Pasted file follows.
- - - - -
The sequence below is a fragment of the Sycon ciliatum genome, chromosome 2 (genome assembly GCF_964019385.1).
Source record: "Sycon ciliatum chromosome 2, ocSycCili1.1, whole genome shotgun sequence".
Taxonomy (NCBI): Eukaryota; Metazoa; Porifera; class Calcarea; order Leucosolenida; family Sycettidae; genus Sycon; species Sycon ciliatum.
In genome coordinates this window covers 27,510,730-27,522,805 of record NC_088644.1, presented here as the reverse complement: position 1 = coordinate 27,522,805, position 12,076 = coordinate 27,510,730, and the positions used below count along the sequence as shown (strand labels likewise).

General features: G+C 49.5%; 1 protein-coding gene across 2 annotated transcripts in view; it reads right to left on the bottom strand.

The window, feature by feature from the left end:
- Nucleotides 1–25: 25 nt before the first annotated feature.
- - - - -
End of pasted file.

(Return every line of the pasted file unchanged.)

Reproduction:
The sequence below is a fragment of the Sycon ciliatum genome, chromosome 2 (genome assembly GCF_964019385.1).
Source record: "Sycon ciliatum chromosome 2, ocSycCili1.1, whole genome shotgun sequence".
Taxonomy (NCBI): Eukaryota; Metazoa; Porifera; class Calcarea; order Leucosolenida; family Sycettidae; genus Sycon; species Sycon ciliatum.
In genome coordinates this window covers 27,510,730-27,522,805 of record NC_088644.1, presented here as the reverse complement: position 1 = coordinate 27,522,805, position 12,076 = coordinate 27,510,730, and the positions used below count along the sequence as shown (strand labels likewise).

General features: G+C 49.5%; 1 protein-coding gene across 2 annotated transcripts in view; it reads right to left on the bottom strand.

The window, feature by feature from the left end:
- Nucleotides 1–25: 25 nt before the first annotated feature.